16 November 2004

"The Skidoo is not the Antarctic taxicab; the helo (helicopter) is the Antarctic taxicab"

Jennifer here- today was an epic.

Has anyone mentioned the sea ice conditions? One word: bumpy- OK, maybe two words: VERY bumpy. The weather has been exceptionally warm the past few days (+34į F!) and the sea ice is melting rapidly. When I say rapidly, I donít mean that the 15í sea ice is breaking up and there is open water anywhere, I mean that the top layer of ice is melting and creating large meltwater pools. To accentuate the conditions, there are thick layers of dirt from last winterís storms that blew all the sediment onto the sea ice. These dark patches absorb the suns heat and are melting faster than areas without dirt, so you are left with honeycombed ice that is melted in deep channels surrounding hard pockets of solid ice. This all contributes to an uneven surface that is difficult to walk and drive on. To exasperate the situation, the surface freezes at night leaving a thin layer of ice that appears thick enough to walk on until you plummet through the thin surface uncertain of how far you will fall. In the split second that you are falling, you wonder, will the water go over my boot or will I twist my ankle. When neither happens, you begin to ask the same questions as you put your next foot down. This is just the sea ice.

Kathy demonstrating her offroad vehicle skills

Bob, wondering how he got the nose of the skidoo stuck in the snow bank and in a deep puddle of water

Mike carefully walking across the moat hoping that the water level is still below his boots
We have mentioned the moat that separates our camp on dry land from the 15í sea ice. The moat is simply a shallow area of water that freezes (essentially a frozen intertidal zone). The past couple of years, Stacy has been here a week or two earlier and the moat has remained frozen. However, this year, because of the dirt blown on the ice and the unusually warm temperatures, the moat has completely melted into a 10Ē deep swimming pool. This not only makes getting onto the sea ice (where all of or work is conducted) difficult, it makes hauling all of our heavy dive gear nearly impossible. So, now, we have the skidoos (most apt for snow and ice travel) staged on the sea ice and the 6-wheeler (most apt for dirt and water travel) staged on land. We then shuttle our gear from land to the sea ice and then to wherever it needs to go. We are currently working on building a hovercraft that can levitate above both water and ice. We will keep you posted on our progress.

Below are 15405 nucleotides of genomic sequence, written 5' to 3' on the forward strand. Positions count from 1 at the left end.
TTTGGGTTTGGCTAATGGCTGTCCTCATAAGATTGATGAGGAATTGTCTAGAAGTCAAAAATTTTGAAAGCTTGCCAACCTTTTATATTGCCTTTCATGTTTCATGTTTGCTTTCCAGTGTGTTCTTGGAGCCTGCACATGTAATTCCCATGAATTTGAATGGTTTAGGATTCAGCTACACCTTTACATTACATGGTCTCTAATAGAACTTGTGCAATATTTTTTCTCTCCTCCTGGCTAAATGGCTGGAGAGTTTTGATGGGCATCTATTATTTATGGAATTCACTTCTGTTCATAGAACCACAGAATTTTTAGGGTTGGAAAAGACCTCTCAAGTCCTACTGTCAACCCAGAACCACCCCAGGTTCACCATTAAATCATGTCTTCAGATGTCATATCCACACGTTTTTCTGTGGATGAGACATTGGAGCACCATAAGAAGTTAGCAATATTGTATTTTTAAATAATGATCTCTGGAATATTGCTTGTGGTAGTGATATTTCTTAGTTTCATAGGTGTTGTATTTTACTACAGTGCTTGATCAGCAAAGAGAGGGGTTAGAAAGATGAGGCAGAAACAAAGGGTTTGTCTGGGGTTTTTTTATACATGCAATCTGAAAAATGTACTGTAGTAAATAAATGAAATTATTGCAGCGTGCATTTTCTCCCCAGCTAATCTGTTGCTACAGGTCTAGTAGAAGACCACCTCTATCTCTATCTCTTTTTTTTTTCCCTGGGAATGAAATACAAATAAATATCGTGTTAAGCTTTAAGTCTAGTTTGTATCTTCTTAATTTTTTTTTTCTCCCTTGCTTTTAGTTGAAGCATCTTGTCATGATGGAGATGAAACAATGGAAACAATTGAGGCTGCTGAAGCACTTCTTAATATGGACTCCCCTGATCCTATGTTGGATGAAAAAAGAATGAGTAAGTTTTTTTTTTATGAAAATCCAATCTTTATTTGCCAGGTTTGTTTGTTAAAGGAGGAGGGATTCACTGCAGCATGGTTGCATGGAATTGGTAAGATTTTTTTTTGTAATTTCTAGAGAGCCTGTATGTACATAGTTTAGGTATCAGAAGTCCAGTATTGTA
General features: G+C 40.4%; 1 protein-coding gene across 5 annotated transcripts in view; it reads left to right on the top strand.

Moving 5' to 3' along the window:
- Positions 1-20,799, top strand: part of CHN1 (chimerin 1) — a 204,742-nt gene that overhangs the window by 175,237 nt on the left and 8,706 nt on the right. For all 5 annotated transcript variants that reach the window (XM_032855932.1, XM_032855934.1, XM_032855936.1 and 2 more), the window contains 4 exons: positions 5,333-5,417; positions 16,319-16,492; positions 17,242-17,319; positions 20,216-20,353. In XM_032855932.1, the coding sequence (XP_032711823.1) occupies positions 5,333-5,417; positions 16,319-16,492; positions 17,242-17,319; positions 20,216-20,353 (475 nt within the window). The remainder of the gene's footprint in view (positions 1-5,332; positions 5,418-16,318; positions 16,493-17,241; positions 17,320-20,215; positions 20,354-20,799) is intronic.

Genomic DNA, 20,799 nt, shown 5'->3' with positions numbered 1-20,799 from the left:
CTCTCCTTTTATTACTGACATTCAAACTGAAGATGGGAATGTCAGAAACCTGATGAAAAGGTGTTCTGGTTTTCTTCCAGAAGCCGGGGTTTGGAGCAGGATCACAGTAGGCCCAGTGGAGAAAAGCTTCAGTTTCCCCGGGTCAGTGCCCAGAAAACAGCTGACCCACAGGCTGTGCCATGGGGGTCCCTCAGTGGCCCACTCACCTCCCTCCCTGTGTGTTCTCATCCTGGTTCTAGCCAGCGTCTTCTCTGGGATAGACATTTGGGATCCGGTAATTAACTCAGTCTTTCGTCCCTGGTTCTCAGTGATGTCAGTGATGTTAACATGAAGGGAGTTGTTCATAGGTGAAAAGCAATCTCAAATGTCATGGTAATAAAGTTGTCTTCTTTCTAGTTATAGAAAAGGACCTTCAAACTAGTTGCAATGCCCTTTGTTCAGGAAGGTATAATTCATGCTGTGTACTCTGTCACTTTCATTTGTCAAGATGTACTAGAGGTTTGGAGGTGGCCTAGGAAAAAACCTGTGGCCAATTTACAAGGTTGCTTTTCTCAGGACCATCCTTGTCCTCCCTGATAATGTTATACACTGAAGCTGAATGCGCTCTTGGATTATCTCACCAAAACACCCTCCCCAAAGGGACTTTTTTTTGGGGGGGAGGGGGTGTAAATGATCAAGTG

After filling tanks, fueling the Hotsy, fixing the skidoo, and cleaning up loose ends that were left the night before, we prepared for our journey out to Cape Bernacchi to finish off the site (fence removal). The day before, we had a horrible time driving on the moat out to Bernacchi so we decided that today we would travel over the sea ice the entire way. There was much hesitation about this considering Andrew got the skidoo stuck three times when hauling tanks around camp. Remember, the sea ice is BUMPY with deep pools hiding everywhere. We had broken the runner on one of our sleds the day before and we were still uncertain about one of the skidoo skegs, so after much deliberation and space organizational skills, we managed to pack two skidoos towing two sleds (one with a person), and four sets of dive gear. With our heads held high, and my headphones plugged in so tunes were pumping through my ears, we set off at 1230.

Andrew and Bob slowly picking their way through the rough ice

The surface didnít seem all that bad and we all thought this would be smooth sailing. Although, the skidoo towing 8 SCUBA tanks with Andrew as the passenger and Bob as the pilot, kept getting stuck. We wondered if they didnít have enough weight? Was it the driver? After an hour or so, we stopped to look at the skidoo and the skeg was completely bent back against the ski. Aahah- thatís why they werenít going forward. Despite having been on the road for over an hour, we could still see camp in the distance. So Bob left us at 1330 to head back to camp for more skegs. At 1430, he returned, we put the new skeg on and we were off again. The ice was fairly smooth for a short while until I was continually catapulted from the sled. Every once in awhile, I saw running water come precariously close to overflowing my little cocoon on the sled, but I knew Mike was taking all precautions to keep me as dry as possible (I was carrying his camera).

Not the recommended operating position

The bent skeg (it is supposed to be flush with the ski)

The sledging party awaits the new skidoo skeg

We arrived at Bernacchi a couple hours later (albeit a little shaken up). Bob and Mike dove first to pull the fence up and to my and Andrewís amazement, we received the signal (rope tugs) to pull the fence up after they had been down for only 10 minutes. The fence came up without a hitch and we were thinking that we might make it back for dinner.

The recovered fence

One of the strange sea creatures we wanted to get video footage of
Andrew and I went in to clean up any remaining bits that might have been left on the seafloor and to take a few more pictures of strange creatures.

After the dive, we broke down the gear, conducted a plankton tow and headed home. We still thought we would make it for dinner; however, we did not make it back to camp until 2230. I guess the perpetual daylight plays tricks on you. We knew we were hungry but we didnít realize just how late it had gotten.

Just another long day in the Antarctic. Good night.

Lets see the next day!